Corporate Governance Lessons from Transition Economy Reforms Edited by: Merritt B Fox & Michael A Heller Publisher: Princeton University Press Reviewer: Jens Mueller
This book will appeal to those readers with an interest in deep academic analyses of several eastern European countries as they progress from state-managed companies to market economies. With each of the nine chapters written by different research teams, the content is varied, yet clearly more an academic discourse than a practically relevant call for action.
We can probably learn most from the described failures of rapid privatisation when we apply those lessons to the many Asian countries with whom New Zealand firms trade extensively, and where state-owned businesses are slated for wholesale privatisation by their governments.
Applying the New Zealand model of free enterprise and growth through privately owned interests, many observers call for a rapid sell-off by Asian governments of their state-owned firms. This material will likely put a dampener on those aspirations. Likely, this robust treatise will support a slow-speed conversion of state-managed economies into free market arrangements, for fear of near-instant losses of local infrastructures.
Using the example of Russia's economy in the early post-Soviet years, the authors describe a set of horrendously ineffective activities by the state, resulting in catastrophic loss of value in assets, people contribution and growth opportunities. The common thread linking these failures is a lack of solid governance principles. Massive insider self-dealing--in many cases with local governments being active share-dealing speculators--is described as the basis for a significant erosion of corporate values in Russia, and it would not be far-fetched to apply these experiences to China, with its several hundred thousand state-owned firms yet to be privatised.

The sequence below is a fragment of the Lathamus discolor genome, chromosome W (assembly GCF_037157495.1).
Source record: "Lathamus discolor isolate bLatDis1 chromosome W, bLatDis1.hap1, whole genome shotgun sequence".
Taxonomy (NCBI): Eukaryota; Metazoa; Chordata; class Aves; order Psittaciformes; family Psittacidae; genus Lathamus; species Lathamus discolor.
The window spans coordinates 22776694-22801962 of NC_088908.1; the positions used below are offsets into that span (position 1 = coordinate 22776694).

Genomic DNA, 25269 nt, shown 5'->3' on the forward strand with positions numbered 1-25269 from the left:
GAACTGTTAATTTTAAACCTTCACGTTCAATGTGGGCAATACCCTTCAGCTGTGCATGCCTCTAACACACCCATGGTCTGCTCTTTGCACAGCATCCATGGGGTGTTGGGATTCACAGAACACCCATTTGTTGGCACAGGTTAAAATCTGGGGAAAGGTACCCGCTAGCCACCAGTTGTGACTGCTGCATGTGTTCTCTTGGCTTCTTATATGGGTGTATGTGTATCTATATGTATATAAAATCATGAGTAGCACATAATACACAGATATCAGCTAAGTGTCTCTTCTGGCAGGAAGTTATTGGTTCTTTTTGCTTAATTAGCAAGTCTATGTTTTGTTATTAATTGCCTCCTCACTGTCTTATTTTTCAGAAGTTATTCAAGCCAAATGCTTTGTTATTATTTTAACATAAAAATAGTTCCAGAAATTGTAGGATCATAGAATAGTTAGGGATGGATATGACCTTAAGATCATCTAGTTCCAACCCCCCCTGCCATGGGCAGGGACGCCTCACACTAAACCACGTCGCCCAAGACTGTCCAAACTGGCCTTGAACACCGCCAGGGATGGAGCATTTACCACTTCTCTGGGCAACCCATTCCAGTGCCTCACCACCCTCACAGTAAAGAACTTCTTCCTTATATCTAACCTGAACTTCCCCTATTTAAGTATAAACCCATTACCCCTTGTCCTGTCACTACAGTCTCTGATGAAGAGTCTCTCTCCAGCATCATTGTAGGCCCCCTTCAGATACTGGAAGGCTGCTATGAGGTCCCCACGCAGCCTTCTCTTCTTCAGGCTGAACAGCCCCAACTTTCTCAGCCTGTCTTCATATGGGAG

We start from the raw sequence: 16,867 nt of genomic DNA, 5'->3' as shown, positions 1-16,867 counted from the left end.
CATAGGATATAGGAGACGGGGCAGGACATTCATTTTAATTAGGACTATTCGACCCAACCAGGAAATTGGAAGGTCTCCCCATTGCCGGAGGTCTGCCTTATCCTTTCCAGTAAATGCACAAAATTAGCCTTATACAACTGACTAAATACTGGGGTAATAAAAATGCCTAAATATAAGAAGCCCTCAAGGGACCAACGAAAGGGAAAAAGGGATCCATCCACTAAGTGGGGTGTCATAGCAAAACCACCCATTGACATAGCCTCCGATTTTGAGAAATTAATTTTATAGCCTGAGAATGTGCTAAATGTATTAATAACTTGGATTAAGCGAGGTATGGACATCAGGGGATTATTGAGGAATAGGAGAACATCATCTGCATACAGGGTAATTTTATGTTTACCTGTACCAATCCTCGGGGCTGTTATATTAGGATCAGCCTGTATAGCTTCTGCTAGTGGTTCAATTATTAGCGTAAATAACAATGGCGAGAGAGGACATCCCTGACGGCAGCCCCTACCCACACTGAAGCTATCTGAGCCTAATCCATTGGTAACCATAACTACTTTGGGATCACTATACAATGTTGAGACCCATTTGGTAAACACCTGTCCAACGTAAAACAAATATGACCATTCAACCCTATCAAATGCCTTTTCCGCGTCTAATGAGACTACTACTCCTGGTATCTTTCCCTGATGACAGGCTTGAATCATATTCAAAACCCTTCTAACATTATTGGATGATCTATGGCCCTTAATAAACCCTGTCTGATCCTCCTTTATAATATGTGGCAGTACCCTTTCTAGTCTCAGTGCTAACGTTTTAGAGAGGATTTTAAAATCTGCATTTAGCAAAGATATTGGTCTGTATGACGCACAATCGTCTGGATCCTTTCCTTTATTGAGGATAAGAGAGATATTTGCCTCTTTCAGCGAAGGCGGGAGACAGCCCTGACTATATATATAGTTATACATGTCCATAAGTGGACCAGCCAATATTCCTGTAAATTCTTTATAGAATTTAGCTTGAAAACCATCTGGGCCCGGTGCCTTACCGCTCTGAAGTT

In a leap of faith, the authors argue that stronger governance regimes might have prevented this deterioration. It is, however, hard to follow this logic when the most senior politicians and their bureaucracies were active participants in the game of musical chairs in which one company is plundered to support the next which then fails, is stripped of assets for the benefit of a third firm, and so on.
This domino effect of destroying values rather than extracting residual values from which to rebuild an enterprise appears similar to some New Zealand corporate boards where the personal liability of directors drives a decision to close immediately rather than attempt to salvage remaining opportunities. …